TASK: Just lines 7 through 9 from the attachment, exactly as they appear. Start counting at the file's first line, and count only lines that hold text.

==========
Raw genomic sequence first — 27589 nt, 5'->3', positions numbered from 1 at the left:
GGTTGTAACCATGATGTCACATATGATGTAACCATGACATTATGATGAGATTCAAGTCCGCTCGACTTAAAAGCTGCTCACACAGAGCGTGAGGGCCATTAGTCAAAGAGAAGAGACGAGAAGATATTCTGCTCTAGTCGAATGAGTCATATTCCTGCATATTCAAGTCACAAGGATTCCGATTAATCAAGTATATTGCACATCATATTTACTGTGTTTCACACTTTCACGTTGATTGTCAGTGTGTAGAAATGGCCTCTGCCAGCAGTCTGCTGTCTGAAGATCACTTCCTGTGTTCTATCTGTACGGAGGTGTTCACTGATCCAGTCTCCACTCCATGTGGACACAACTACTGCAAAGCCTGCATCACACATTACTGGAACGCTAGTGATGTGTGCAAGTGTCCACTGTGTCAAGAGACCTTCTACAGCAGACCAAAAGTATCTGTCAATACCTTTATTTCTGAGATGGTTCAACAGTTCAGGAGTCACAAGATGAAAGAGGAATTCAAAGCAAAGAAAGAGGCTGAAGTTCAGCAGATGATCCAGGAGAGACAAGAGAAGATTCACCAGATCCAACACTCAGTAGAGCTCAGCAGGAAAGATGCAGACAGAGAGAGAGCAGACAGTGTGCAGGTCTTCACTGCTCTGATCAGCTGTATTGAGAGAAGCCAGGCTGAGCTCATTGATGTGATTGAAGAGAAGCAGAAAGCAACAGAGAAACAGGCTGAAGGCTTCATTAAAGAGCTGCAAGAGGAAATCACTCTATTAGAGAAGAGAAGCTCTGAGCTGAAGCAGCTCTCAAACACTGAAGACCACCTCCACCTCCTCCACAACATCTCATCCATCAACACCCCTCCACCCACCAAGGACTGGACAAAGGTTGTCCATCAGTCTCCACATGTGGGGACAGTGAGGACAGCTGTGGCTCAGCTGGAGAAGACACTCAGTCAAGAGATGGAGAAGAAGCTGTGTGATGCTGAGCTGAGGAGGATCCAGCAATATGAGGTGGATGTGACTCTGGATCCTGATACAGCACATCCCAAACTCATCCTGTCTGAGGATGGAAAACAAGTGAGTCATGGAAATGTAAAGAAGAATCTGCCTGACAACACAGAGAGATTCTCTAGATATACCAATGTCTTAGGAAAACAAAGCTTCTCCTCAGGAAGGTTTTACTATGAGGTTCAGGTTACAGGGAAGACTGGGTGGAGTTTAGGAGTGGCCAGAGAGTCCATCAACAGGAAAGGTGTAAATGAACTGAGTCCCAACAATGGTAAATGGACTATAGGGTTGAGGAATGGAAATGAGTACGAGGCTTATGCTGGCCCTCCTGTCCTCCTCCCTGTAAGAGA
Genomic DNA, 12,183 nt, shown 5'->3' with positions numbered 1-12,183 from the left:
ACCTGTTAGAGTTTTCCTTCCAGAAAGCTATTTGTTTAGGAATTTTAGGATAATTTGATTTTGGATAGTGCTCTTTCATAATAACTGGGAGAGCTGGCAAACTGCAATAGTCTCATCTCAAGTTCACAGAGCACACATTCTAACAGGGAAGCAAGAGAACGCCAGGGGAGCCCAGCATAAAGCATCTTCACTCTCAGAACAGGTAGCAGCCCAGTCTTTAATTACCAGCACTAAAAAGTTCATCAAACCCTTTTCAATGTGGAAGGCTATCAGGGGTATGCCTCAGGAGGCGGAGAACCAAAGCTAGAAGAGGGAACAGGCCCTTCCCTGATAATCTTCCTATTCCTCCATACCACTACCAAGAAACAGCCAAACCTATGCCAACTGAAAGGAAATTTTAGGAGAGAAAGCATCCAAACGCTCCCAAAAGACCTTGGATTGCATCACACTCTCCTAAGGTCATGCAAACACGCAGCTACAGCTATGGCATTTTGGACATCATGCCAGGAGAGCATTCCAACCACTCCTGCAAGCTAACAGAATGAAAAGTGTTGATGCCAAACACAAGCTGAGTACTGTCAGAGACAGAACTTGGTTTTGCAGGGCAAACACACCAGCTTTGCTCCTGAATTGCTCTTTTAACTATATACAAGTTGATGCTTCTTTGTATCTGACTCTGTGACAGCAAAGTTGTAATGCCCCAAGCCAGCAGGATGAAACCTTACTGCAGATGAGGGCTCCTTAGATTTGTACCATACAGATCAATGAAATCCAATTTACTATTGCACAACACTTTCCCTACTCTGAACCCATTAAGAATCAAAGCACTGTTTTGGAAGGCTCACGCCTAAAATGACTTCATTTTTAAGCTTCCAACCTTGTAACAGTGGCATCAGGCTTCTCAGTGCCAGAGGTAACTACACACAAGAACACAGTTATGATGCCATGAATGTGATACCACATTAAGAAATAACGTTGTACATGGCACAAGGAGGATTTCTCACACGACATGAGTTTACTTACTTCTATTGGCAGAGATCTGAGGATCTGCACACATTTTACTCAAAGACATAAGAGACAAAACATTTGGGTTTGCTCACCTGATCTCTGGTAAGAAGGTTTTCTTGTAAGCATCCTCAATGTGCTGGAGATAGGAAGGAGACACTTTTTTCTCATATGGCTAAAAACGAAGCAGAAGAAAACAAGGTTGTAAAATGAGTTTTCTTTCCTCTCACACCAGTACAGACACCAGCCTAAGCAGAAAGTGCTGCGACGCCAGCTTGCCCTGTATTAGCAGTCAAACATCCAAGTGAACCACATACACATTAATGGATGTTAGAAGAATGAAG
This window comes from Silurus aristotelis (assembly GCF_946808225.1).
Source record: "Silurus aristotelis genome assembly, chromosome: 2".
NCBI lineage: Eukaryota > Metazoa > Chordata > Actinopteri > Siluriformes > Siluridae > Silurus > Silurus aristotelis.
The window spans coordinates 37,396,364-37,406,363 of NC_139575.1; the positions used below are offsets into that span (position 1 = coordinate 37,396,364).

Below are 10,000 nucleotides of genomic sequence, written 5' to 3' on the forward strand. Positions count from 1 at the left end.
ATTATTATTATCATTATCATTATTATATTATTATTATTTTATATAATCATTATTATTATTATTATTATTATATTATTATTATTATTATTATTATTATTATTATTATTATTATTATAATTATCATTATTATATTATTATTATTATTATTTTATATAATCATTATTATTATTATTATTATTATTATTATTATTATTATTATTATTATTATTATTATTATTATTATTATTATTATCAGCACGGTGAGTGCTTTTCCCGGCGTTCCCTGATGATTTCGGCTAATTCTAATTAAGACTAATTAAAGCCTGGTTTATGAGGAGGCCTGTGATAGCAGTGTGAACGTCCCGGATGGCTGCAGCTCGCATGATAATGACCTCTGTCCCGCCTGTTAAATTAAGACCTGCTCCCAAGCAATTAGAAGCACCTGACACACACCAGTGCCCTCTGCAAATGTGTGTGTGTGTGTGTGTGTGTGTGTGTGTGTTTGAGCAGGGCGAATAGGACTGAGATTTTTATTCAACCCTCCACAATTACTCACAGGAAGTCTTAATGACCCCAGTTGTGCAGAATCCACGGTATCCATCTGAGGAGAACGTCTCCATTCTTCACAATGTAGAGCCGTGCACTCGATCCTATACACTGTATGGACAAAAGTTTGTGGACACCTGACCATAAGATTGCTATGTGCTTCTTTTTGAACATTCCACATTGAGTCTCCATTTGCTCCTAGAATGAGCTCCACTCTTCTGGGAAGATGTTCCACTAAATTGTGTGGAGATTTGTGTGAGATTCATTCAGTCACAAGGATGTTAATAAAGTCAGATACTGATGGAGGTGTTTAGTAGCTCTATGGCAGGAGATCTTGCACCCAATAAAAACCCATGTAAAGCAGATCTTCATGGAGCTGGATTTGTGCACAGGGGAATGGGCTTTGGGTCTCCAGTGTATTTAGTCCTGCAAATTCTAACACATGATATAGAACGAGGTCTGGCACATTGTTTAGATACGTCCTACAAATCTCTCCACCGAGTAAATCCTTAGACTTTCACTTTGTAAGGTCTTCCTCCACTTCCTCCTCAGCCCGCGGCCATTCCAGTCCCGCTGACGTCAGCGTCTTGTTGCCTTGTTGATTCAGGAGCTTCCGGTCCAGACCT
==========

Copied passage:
NCBI lineage: Eukaryota > Metazoa > Chordata > Actinopteri > Siluriformes > Siluridae > Silurus > Silurus aristotelis.
The window spans coordinates 37,396,364-37,406,363 of NC_139575.1; the positions used below are offsets into that span (position 1 = coordinate 37,396,364).

Below are 10,000 nucleotides of genomic sequence, written 5' to 3' on the forward strand. Positions count from 1 at the left end.